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Clozapine: dangerous orphan or neglected friend?

  • Saeed Farooq (a1) and Mark Taylor (a2)

Evidence concerning the superior efficacy and effectiveness of clozapine has not fully informed routine clinical practice. This is possibly because of the perception that clozapine is a dangerous therapeutic agent. Clozapine use may actually promote longevity, and earlier use of clozapine in adequate dosages represents a neglected therapeutic opportunity in this age of stagnated antipsychotic innovation.

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Corresponding author
Mark Taylor, NHS Lothian, Ballenden House, Edinburgh EH8 9HL, UK. Email:
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Declaration of interest

S.F. has received fees as a speaker at a symposium organised by manufacturers of clozapine. No funding was received in relation to this editorial or research on this topic. M.T. has received hospitality or fees from various pharmaceutical firms, but not from the manufacturers of clozapine.

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Clozapine: dangerous orphan or neglected friend?

  • Saeed Farooq (a1) and Mark Taylor (a2)
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Re:Clozapine - dangerous orphan or neglected friend

Saeed Farooq
14 September 2011

Authors of two letters from India raise important points which are highly relevant for treatment of Schizophrenia in developing countries.

It is crucial that the management of Treatment Resistant Schizophrenia (TRS) is effective and prompt in developing countries. In most developing countries family is the sole carer for those suffering from Schizophrenia. The institutions and support workers such as social workers, community psychiatric nurses and rehabilitation facilities are almost non existent. Lack of response to treatment leads to vicious cycle of poverty, relapses and increasing treatment resistance (Large et al, 2009). Considering that the estimated population of those suffering from Schizophrenia and related disorders in developing countries is about 41 million (Patel et al , 2010), the prevalence of treatment resistant cases will be staggering. Reduction in suicide, disease burden and carer's burden from early and effective use of Clozapine can result in enormous public health benefits.

We agree that the use of Clozapine in developing countries is hampered by many factors, including long-distances from treatment centres,costs, misperceptions about the effects of drug, local beliefs in which giving blood is associated with negative connotations and problems associated with the monitoring. However, inadequate knowledge and non adherence to treatment guidelines amongst psychiatrists in these countriesare also important factors.Based on a survey of practising psychiatrists, Apiquian et al (2004) reported from Mexico that the majority considered risperidone as the first treatment choice for refractory schizophrenia. More importantly, less than half of the surveyed psychiatrists knew the recommended average doses of Clozapine. In many developing countries Clozapine is used in significantly lower doses. For example, Udomatn and Ng (2008) reported that the mean dosages received by patients in Thailand is 176mg/day, compared to the 450 milligrams recommended on the basis of systematic review of evidence. It is claimed that the use of such low doses is related to metabolic differences in different ethnic populations but this needs further investigation.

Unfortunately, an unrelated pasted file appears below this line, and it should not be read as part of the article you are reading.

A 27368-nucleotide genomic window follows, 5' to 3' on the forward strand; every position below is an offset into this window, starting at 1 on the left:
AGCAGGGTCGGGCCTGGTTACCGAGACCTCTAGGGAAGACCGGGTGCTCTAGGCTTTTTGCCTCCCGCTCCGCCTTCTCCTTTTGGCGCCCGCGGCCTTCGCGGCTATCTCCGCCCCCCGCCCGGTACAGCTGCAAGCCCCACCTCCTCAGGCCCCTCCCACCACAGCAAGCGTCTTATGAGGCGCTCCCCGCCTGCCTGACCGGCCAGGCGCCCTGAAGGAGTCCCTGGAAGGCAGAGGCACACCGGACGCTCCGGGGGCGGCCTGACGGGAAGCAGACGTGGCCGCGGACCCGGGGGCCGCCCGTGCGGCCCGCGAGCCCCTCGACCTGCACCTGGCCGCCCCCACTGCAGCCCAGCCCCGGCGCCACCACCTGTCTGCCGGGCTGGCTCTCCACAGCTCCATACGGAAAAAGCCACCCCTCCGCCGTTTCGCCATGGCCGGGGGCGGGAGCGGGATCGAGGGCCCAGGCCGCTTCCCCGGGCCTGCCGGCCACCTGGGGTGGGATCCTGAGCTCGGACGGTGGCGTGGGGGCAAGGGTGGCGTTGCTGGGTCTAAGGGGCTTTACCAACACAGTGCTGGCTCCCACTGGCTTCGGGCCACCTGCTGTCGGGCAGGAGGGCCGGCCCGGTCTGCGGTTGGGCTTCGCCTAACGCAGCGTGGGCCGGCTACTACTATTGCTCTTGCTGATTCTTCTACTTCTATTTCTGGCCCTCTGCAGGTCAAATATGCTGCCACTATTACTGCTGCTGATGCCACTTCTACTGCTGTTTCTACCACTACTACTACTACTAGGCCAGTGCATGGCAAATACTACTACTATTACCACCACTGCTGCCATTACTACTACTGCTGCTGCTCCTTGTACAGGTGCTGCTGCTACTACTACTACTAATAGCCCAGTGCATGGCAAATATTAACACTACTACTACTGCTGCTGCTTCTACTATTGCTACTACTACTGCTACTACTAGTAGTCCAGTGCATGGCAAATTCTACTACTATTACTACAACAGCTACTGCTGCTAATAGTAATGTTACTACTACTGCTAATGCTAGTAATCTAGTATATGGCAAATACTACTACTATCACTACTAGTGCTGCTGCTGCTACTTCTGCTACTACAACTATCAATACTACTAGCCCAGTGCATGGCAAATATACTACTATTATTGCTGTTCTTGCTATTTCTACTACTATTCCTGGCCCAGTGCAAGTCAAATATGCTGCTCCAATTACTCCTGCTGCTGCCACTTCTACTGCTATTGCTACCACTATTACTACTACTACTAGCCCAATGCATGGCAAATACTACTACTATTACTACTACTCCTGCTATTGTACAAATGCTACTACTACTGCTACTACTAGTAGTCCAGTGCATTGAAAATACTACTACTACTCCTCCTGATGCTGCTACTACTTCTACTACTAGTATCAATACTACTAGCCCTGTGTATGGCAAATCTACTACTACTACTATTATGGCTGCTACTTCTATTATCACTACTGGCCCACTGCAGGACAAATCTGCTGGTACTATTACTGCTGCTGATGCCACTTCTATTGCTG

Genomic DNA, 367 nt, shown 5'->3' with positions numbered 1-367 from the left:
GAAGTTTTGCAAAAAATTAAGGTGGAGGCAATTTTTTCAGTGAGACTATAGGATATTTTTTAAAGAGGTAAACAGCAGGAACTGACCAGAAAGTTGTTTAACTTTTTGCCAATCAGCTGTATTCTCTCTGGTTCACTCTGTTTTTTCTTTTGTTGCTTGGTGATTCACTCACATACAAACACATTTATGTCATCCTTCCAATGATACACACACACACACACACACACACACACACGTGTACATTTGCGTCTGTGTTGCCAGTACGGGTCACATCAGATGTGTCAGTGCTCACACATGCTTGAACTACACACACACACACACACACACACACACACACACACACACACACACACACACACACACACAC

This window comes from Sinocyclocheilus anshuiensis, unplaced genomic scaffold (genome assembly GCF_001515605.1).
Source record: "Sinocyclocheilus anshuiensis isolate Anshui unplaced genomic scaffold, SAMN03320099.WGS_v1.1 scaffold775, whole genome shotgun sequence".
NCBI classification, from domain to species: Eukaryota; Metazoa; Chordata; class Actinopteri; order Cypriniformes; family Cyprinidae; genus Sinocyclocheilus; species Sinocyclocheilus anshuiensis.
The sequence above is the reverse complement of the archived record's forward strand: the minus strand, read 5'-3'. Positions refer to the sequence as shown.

REFERENCESLarge M. Farooq S; Nielssen O. Duration of Untreated Psychosis in Low and Middle income economies: The relationship between GDP and DUP. British Journal of Psychiatry, 2008. 193; 272-278.

Patel V, Thornicroft G. Packages of Care for Mental, Neurological, and Substance Use Disorders in Low- and Middle-Income Countries. PLoS Med.2009;6:e1000160. doi: 10.1371/journal.pmed.1000160

Udomratn P, Ng CH. Outpatient prescribing practices in Asian Countries. In: Ng CH, Lin KM, Singh BS, Chui E, editors. Ethno-psychopharmacology: Advances in current practice. Cambridge: Cambridge University Press, 2008: 135-143

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Conflict of interest: None declared

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Lets Prevent secondary Treatment Resistant Schizophrenia and Reduce clozapine side effects

Hellme Najim, Consultant Psychiatrist
31 August 2011

Sir,I read with interest Farooq & Taylor's article (Clozapine:dangerous orphan or neglected friend?

I think it is important to try to treat to primary treatment resistant schizophrenia(TRS)and prevent secondary TRS. Meltzer et al (1)had traced back patients with TRS and found that 56% of them have neverresponded to any antipsychotic before clozapine. This leaves 44% who developed TRS through the course of treatment. There is also evidence thatinterrupted and incomplete treatment of schizophrenia lead to poorer outcome(2). These issues makes prompt and early treatment of patient mandatory in order to improve outcome.

The other important issue, I would like to raise, is the valid question about outcome with clozapine. About one to two thirds of patientsdon't respond to clozapine monotherapy, or if they respond with adequate dose, they suffer from side effects. Reinstein et al (3) put 65 patients on clozapine and quatiepine and followed up for 10 months, after 6 months of clozapine alone. All patients lost weight (0.22-10.5kg), 20% of the patients who developed diabetes in the initial phase showed significant improvement in their diabetes. It indicates that there is a place for combination of antipsychotics either if there is no response or to reduce side effects.

Kindest regardsHellme NajimConsultant Psychiatrist

South Essex University Foundation Trust


1.Meltzer H.The evolution of treatment resistance:biologic implication. J Clin

Psychopharmacology.1998;18(2Suppl 1): 5S-11S.

2.Schooler, N.R., Keith, S.J., Severe, J.B., et al. Relapse and rehospitalization during maintenance treatment of schizophrenia: the effects of dose reduction and family management. Arch Gen Psychiatry 1997; 54:453-463 3.Reinstein M, Sirotovskaya LA, Jones LE, Mohan S & Chsanov MA. Effect of Clozapine-Quetiepine combination therapy on weight and Glycaemiccontrol. Clin Drug Invest 1999; 18(2):99-104.

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Clozapine - dangerous orphan or neglected friend

Manjeet S. Bhatia, Professor
08 June 2011